It is time to overcome the ideals of decoration, to bet on the power of form. A rebellious design is needed in Mexico. "It will be fundamental that design (and designers) come out of its bubble, shake off its superficiality and elitism, embrace the street, approach non-designers, to the millions of people for whom design is not a blessing, a pleasure that can be given or a luxury, but a burden among many others because it is insufficient or deficient. Bad design affects us as much or more as good design. And in this city, the most basic design problems (infrastructure, transportation, accessibility, health, housing, etc.) are the order of the day".
While designers have shaped the world with their vision, its power as a tool is a continual rethinking. And that is, perhaps, the opportunity that brings the title of Design Capital. For León de la Barra, "Mexico City has its own requirements: it has a terrible traffic theme, but it is also present in other cities. It does not mean that it is the only one and it is badly designed. Design does not save the world, but it can improve these problems”. However, she adds that designers also have a role as citizens,"it is a social question, of how the human being, the individual or the citizen first observes, analyzes the problem and then proposes changes. They are small acts that try to make improvements. "
The subject of education is drawn between answers. It is not surprising. It is inevitable if we think that schools are responsible for training the professionals of the future, who will not only create beautiful objects but will have to make a commitment to their environment. The power of design is largely associated with its role: "[that power] depends on the focus and weight given to the notion of design. If we stay with the traditional definition of school, design as a stylist or 'author signature', its power and relevance to deal with the challenges ahead, as a city, would be absolutely despicable. "
As an academic, León de la Barra believes that there is a theme of education that is fragmented: "In classes, sometimes we focus on doing things more than solving social problems. Inside the classroom is very difficult to live them, you have to go outside and observe. It is not bad that in school we teach how to create objects or things that seem superficial, it is a warm-up to contribute later with something much bigger. Communication between areas is another matter: if the student does not know that there is a social problem, how will he solve it?"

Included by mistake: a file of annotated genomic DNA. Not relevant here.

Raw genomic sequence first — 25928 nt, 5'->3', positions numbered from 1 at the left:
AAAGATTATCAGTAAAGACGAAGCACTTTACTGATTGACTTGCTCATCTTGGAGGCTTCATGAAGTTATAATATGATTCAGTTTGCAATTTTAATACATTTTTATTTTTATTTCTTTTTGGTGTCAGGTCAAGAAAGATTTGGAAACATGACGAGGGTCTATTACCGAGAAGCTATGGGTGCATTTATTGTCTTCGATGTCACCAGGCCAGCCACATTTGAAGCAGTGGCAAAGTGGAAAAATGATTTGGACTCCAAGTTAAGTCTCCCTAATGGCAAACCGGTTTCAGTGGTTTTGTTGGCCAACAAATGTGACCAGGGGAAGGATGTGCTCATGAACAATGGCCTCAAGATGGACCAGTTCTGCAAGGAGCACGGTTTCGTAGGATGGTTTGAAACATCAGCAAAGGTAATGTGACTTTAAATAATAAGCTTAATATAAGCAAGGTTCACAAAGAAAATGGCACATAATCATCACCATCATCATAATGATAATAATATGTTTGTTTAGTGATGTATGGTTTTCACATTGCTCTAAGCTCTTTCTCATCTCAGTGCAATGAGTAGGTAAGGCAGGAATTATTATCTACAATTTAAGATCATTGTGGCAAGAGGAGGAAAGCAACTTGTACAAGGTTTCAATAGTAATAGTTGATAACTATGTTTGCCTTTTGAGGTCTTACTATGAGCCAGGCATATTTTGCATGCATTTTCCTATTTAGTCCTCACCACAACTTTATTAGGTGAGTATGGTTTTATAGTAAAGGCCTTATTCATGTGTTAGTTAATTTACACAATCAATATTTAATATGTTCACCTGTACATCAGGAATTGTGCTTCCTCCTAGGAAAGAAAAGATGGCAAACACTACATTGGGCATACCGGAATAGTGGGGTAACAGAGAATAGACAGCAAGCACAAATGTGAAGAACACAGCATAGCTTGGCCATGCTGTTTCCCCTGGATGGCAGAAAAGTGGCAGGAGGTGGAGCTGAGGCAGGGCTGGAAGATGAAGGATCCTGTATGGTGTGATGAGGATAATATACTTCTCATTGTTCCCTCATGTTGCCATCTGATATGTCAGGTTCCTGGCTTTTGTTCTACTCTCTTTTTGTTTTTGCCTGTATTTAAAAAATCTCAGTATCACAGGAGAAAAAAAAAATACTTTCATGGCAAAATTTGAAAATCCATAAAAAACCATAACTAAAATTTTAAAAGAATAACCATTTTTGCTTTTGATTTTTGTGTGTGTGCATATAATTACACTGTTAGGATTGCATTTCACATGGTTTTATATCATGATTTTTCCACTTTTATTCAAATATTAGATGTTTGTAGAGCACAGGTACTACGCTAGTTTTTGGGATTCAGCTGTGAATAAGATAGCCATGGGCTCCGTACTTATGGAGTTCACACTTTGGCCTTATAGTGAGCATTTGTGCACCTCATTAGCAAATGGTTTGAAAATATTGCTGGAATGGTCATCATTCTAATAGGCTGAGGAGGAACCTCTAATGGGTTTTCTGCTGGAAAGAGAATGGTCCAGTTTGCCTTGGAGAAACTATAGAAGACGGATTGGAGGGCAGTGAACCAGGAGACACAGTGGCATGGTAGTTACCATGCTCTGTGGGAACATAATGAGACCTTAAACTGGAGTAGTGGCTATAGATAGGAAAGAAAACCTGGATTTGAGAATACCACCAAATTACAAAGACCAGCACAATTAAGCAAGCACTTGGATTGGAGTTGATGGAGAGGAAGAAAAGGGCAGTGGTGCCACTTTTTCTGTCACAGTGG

So far, the title of Mexico City as the World Design Capital has at least put up to discussion a topic that is necessary and urgent in Mexico: the social responsibility of design. Faced with a collaboration between designers and the government, Mario Ballesteros and Cecilia León de la Barra agree: although efforts have been made, more communication between the two sectors is needed to achieve a common good.
México Ciudad Diseño also proposes a reading that covers the past and the present of local design. Ballesteros points out that it is necessary "an open, critical and informed view. It is fundamental to know the history of the profession, specially the broad and material culture of design, to learn to question it and to have a (self) critical stance". For León de la Barra," designers must appropriate tradition and not intend to go back or repeat the clichés of the past. It's about going forward to take ownership of yourself plus the one next door. "
Design has a long tradition in Mexico and its present looks promising. The discipline has been projected in our territory in its broadest expression: industrial or graphic design, for example, enjoy a good momentum. Not to mention architecture, which also responds to problem solving. In all three areas, architects or designers from different generations have given Mexico City an important symbolic value. To review them in these lines does not grant justice as it seeks to do México Ciudad Diseño, which turns the idea of "Design Capital" to show and highlight the projects that are given in this geography, understanding design not as a final object, but as a process that has an impact in all areas of everyday life.
In times like these, the title is a excuse to dialogue and analyze what design needs. Less speech, more action. The current state of the city requires it.